Beyond the Hohenester tune, the Sport quattro has even more interesting modifications. The suspension is also tuned, sitting lower than a typical Sport quattro and possibly comprised of Group B components though he’s not been able to confirm this yet. The wheels are the same white painted Speedlines used by Audi Sport on the racing versions of the car in Group B. And just in case that wasn’t enough, Lotterer went ahead and added a straight pipe for improved sound from that 5-cylinder engine he once parroted as a kid.
For the next three years, André and the Sport quattro had a lot of fun with Audi. Lotterer was one of the fastest drivers on the Audi Sport LMP1 squad and netted his third Le Mans win and his first WEC championship with them. Not surprisingly, Audi Sport was more than happy to have him parking the car at paddock hospitality while at races. Audi Argentina even invited him to take part in a Patagonian vintage rally with the car. Audi Tradition put Lotterer and the Sport quattro on their calendar.
During this period, another race with another historic Audi Coupé popped up. In 1981, when his mom was pregnant with André, his father had been working for the Nothelle team and built a normally-aspirated front-wheel drive Coupe GT that was campaigned in the DRM (Deutsche Rennsport Meisterschaft) series. The car had recently been restored by its Belgian owner with help from Nothelle and the Belgian Audi Club had contacted Lotterer about running it in a historic race at Spa-Francorchamps.
As André tells it, the race was about 25 laps. He knew this track well and had run it in the WEC at the wheel of an Audi R18. In many ways though, this was just as special…if not more. About seven or eight laps in, the vintage radial racing tires were warming up. The same high-revving 2-valve 5-cylinder engine on which his dad had made the heads was on song; revving past 9000 rpm. Everything was going right, and he had the courage to take the legendary curve at Eau Rouge flat out. “It was gnarly. When you do the classic races, these cars move around quite a bit. There’s an on-board video on YouTube. It’s worth checking out.”
Those old cars aren’t quite as fast as their modern counterparts though. Well… perhaps that Coupe GT isn’t. The Sport quattro is a different story. Lotterer shares that one day he and his fellow racecar driver, James Rossiter, had a bit of a race with the Sport quattro. André was at the wheel of the Sport quattro, of course, and James was driving Lotterer’s then company car – a Nimbus Grey Audi RS 6 Avant. The RS 6 is quite powerful, but the Sport quattro didn’t miss a beat. “You lose a bit of time with the shifts because of the manual, but the power-to-weight ratio for the Sport quattro is better.”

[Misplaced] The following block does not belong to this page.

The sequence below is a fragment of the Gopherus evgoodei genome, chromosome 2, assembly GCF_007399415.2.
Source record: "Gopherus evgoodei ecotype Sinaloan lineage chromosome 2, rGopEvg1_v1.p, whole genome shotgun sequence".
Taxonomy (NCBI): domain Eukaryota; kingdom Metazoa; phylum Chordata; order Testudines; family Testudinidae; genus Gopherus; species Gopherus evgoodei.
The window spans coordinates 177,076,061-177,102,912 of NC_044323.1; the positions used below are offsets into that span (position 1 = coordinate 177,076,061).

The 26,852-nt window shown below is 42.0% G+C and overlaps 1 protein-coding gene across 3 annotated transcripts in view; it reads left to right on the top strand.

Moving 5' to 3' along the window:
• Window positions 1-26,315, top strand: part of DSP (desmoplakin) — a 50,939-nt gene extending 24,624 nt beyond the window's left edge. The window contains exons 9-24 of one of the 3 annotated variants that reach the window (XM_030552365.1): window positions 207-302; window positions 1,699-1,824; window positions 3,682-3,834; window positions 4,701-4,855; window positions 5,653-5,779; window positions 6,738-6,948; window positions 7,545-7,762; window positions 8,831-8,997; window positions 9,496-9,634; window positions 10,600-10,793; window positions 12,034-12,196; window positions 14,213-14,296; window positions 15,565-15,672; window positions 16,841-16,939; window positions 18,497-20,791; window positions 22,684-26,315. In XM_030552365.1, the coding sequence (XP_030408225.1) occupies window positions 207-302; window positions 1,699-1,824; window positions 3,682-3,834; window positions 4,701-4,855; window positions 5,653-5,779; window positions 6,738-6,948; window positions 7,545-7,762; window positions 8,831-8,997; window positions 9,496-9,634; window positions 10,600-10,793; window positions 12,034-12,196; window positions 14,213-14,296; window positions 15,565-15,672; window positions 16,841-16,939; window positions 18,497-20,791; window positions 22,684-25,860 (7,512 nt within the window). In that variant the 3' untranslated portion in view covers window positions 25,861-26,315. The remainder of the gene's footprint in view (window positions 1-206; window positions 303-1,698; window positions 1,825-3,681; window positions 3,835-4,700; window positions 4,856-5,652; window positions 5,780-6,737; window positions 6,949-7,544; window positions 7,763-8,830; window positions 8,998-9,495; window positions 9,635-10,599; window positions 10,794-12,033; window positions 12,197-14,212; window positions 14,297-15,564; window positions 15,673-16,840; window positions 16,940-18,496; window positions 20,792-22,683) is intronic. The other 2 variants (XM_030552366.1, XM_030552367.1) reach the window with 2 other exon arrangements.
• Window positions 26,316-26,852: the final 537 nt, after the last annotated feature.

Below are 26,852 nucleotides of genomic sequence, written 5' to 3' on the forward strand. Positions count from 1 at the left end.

Driving around Monaco, the Sport quattro may be even more of a celebrity than Lotterer. Perhaps the locals get jaded when the neighborhood is populated by a veritable who’s who of the sports car and F1 racing world. That Sport quattro though; it’s a bit more unique in such a locale… and a car enthusiast locale at that.
“It turns so many heads,” relays André. “People know what it is; in Monaco and in nearby France. ‘This was Michele Mouton’s car,’ they say. It is beautiful without being beautiful.”
These days Lotterer’s remaining association with Audi is his daily driver. He’s still under contract with Porsche though spending the season with Rebellion in the WEC and with DS Techeetah in Formula E since Porsche isn’t currently fielding prototype racers or Formula E cars. It’d be great to see André get that second open seat at Porsche’s Formula E team when it arrives next year. Even cooler for Audi enthusiasts would be seeing him at the wheel of an Audi e-tron Formula E car.
Only time will tell next season or seasons after that. In the meantime, when he’s not racing, Lotterer is working on his aforementioned photographyandhelping the next generation drivers like Esteban Muth work their way through Formula 3 plus the business of racing.
Beyond that, who knows? After racing, he’d love to set up some sort of cool space with that collection of cars in the background. Some sort of restoration shop, with coffee… “It’s a long-term idea. I don’t know if I’ll do it, but it would be cool to create a scene.”
If he does it, we suspect he’ll dominate the space just as he does with everything else.